Power View tips from Sr. PM Sean Boon http://blogs.msdn.com/b/seanboon.
More comprehensive list of what is new in Power View and Excel 2013 for developers.
Mobile Business Intelligence
TechEd 2012 Mobile BI Session Recording:
Good News for Microsoft BI on iPad http://technet.microsoft.com/en-us/library/hh697482.aspx
SSRS now officially supported http://msdn.microsoft.com/en-us/library/jj659023.aspx
Mobile BI on iPad tutorials http://www.msbiacademy.com/Lesson.aspx?id=91
Excellent Mobile BI video! http://youtu.be/uDZ-CsOk8C8
I just finished my first Mobile
Business Intelligence presentation. Although the BI demos worked
fine, the VGA adapters were not so fun! SharePoint’s
out-of the-box, browser-based mobile access supports dashboards,
web part pages, line of business data, documents, lists, calendars,
searches, workflow, wikis, blogs and SMS or email alerting on SharePoint
content. Microsoft publicly announced a commitment to delivering
highly interactive, touch-based and fully immersive business intelligence
experiences across different mobile devices to all users wherever
they are in 2011. Our Flexible Work Styles mission (http://microsoft.com/workstyle)
is to provide a mobile ready platform allowing the business instant
secure access to files, sites, applications and analytics with an
internet connection. In December 2011, the first set of mobile device
enhancements for iPad was released as detailed in http://technet.microsoft.com/en-us/library/hh697482.aspx . In
2012, additional touch-based data exploration and enhanced visualization
capabilities for iOS, Android and Microsoft device platforms will
be released. Looking forward to the Windows 8 wave, Microsoft will
deliver best in class mobile productivity experiences with Windows
Today SharePoint out-of the-box supports a wide range of browsers
- IE Mobile on Windows Mobile 5/6/6.1/6.5
- iPad/iPhone Safari can be used with or without mobile specific
- Safari4 on iPhone 3G/S
- BlackBerry 4.x and newer versions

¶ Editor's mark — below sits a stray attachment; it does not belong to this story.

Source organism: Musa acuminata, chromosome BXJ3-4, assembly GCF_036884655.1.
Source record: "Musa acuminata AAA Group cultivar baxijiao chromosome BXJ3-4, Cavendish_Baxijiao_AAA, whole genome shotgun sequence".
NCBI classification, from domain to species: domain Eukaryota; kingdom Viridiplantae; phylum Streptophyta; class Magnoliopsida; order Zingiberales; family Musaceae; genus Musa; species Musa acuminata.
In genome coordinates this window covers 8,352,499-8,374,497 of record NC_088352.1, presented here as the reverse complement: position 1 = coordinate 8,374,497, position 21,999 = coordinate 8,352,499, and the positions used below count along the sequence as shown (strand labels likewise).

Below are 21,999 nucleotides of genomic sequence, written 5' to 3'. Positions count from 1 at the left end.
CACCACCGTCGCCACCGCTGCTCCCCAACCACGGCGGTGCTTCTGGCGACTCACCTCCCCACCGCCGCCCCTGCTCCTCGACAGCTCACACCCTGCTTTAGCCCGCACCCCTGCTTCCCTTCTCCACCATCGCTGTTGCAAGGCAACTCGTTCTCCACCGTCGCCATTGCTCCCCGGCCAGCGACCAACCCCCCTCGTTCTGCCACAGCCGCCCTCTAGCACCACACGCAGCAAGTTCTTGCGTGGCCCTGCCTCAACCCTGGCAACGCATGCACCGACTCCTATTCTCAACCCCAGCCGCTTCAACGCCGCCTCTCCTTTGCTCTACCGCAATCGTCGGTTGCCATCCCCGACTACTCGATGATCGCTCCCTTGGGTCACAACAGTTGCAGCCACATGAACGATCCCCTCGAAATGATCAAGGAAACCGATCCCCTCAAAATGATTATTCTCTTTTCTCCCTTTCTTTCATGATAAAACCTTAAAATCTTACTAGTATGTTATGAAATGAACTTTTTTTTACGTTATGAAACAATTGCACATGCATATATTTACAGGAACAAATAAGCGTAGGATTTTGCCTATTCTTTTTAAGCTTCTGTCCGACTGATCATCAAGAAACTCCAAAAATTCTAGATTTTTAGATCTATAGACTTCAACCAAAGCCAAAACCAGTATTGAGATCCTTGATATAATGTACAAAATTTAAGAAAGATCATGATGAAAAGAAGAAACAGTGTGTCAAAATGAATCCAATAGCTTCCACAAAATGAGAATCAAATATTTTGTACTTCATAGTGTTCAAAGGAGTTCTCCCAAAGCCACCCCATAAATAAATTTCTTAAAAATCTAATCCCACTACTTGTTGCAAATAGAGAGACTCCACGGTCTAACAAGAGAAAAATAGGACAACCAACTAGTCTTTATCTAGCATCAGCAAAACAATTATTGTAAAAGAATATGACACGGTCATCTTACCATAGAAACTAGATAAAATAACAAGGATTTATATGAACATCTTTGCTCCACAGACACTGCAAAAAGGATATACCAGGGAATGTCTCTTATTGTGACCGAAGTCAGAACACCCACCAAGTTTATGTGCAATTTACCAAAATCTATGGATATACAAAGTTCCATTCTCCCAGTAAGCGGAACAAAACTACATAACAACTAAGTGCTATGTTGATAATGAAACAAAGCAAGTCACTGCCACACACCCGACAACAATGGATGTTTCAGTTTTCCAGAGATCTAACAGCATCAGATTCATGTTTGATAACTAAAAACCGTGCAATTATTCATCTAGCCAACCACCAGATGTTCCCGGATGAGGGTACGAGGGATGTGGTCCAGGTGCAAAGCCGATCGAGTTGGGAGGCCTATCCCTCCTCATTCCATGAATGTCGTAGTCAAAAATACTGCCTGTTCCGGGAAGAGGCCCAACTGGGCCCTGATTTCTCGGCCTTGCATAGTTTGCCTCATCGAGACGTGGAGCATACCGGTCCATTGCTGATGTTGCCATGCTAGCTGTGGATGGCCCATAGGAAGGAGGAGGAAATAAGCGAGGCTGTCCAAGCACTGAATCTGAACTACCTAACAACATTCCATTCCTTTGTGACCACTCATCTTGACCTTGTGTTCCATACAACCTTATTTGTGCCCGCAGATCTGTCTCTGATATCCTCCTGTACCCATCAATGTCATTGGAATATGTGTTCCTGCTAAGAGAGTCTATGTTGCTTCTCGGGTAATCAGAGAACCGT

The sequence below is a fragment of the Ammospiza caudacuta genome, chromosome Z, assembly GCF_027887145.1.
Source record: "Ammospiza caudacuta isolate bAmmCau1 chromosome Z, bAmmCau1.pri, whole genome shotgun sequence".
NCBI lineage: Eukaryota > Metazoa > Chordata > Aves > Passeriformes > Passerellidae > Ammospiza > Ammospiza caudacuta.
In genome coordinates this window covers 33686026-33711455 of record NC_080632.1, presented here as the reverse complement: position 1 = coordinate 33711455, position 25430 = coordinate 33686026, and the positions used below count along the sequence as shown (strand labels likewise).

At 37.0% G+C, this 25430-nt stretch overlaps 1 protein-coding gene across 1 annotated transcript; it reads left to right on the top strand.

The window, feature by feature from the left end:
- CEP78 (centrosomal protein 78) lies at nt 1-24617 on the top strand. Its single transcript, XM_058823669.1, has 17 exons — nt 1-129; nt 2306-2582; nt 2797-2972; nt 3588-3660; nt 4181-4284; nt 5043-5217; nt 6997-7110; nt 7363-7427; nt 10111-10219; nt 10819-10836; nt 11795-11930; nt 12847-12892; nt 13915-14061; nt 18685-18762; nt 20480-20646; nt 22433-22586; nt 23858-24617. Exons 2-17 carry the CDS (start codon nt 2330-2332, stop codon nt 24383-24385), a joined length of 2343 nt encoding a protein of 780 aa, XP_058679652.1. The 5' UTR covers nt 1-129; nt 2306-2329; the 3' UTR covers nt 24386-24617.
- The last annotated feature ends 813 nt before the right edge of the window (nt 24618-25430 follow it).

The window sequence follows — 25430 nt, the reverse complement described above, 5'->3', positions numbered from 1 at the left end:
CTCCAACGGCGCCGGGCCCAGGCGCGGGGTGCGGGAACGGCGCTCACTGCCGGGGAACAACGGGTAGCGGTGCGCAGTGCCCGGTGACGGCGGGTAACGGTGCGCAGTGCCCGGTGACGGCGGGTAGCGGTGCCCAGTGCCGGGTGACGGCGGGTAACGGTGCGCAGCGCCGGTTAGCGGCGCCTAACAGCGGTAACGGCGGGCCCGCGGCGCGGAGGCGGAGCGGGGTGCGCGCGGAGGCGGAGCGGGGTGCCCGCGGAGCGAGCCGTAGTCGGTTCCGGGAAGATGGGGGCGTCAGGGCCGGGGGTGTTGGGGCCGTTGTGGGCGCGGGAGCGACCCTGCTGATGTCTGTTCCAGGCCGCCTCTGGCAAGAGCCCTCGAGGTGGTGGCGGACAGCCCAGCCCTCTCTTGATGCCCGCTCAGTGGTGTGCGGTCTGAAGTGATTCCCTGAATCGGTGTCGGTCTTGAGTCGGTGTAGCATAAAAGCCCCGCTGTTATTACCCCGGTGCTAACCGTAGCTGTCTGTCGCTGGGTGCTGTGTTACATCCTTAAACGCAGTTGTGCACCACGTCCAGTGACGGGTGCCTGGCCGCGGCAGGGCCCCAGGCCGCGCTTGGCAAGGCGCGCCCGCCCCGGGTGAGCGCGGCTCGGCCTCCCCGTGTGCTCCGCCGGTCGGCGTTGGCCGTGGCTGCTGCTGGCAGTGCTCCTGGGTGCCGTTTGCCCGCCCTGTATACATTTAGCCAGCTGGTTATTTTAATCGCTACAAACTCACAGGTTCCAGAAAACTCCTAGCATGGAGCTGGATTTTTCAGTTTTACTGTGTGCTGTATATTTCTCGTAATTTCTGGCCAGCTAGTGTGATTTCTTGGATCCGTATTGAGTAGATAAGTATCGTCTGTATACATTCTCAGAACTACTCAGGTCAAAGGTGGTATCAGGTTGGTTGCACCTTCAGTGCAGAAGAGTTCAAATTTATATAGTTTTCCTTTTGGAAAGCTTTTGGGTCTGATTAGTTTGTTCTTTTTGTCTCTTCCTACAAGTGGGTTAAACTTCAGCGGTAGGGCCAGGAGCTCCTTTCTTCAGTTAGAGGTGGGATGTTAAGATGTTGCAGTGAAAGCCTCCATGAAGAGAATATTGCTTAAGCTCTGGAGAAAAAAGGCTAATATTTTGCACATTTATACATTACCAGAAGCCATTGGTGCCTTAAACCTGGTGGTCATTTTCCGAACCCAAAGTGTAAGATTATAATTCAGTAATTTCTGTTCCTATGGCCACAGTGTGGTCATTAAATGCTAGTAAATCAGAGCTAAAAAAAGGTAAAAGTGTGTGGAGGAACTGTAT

- Nokia S60
- NetFront 3.4, 3.5 and newer versions
- Opera Mobile 8.65 and newer versions
- Openwave 6.2, 7.0 and newer versions
Users can easily use SharePoint dashboards, scorecards and reports
to review performance metrics, add and view comments, visually explore
information further with interactive slice and dice, drill across
and drill down to detail using mobile device UI navigation techniques.
Office Web Apps for SharePoint can also be utilized to open Word,
Excel and PowerPoint reports in a Web-enabled device.
PowerPivot in SharePoint is also mobile device friendly out-of-the-box
today and is very popular for self-service business intelligence
and data analytics. PowerPivot empowers users of all levels to access
and mash up data from virtually any source. Users can create their
own compelling reports and analytical applications, easily share
insights, and collaborate with colleagues through Microsoft Excel
2010 and SharePoint 2010. SQL Server 2012 introduces Power View,
providing SharePoint users with highly interactive, browser-based
data exploration, visualization, and presentation capabilities.
FAQ: SSAS Tabular Model Security White Paper Released
Continuing on with my FAQ theme, Dave Wickert just directed me
to a recently released security white paper for SSAS Tabular Models
written by Cathy Dumas that I could not resist sharing with everyone.
The white paper describes the security model, roles and security
considerations for handling credentials when connecting to a SSAS
tabular model and connecting to a relational data source for processing.
There are examples of both static and dynamic security scenarios.
Dynamic security approaches shown include step-by-step instructions